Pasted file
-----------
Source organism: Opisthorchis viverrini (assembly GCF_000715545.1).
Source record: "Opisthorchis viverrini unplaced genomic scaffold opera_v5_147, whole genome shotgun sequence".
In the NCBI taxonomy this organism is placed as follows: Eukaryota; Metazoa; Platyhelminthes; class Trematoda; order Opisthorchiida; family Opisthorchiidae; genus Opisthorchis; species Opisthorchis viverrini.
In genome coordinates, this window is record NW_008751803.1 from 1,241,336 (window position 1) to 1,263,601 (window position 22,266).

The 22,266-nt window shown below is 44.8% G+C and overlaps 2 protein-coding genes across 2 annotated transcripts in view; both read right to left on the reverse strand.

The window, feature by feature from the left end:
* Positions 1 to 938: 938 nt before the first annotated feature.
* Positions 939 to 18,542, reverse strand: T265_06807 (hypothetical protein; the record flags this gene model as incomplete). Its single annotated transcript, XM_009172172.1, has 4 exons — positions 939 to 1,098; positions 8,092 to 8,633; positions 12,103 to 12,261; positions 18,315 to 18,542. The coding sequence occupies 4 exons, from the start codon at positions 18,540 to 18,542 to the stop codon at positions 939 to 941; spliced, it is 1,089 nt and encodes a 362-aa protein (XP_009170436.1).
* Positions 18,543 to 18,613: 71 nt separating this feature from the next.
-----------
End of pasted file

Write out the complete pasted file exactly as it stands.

Source organism: Opisthorchis viverrini (assembly GCF_000715545.1).
Source record: "Opisthorchis viverrini unplaced genomic scaffold opera_v5_147, whole genome shotgun sequence".
In the NCBI taxonomy this organism is placed as follows: Eukaryota; Metazoa; Platyhelminthes; class Trematoda; order Opisthorchiida; family Opisthorchiidae; genus Opisthorchis; species Opisthorchis viverrini.
In genome coordinates, this window is record NW_008751803.1 from 1,241,336 (window position 1) to 1,263,601 (window position 22,266).

The 22,266-nt window shown below is 44.8% G+C and overlaps 2 protein-coding genes across 2 annotated transcripts in view; both read right to left on the reverse strand.

The window, feature by feature from the left end:
* Positions 1 to 938: 938 nt before the first annotated feature.
* Positions 939 to 18,542, reverse strand: T265_06807 (hypothetical protein; the record flags this gene model as incomplete). Its single annotated transcript, XM_009172172.1, has 4 exons — positions 939 to 1,098; positions 8,092 to 8,633; positions 12,103 to 12,261; positions 18,315 to 18,542. The coding sequence occupies 4 exons, from the start codon at positions 18,540 to 18,542 to the stop codon at positions 939 to 941; spliced, it is 1,089 nt and encodes a 362-aa protein (XP_009170436.1).
* Positions 18,543 to 18,613: 71 nt separating this feature from the next.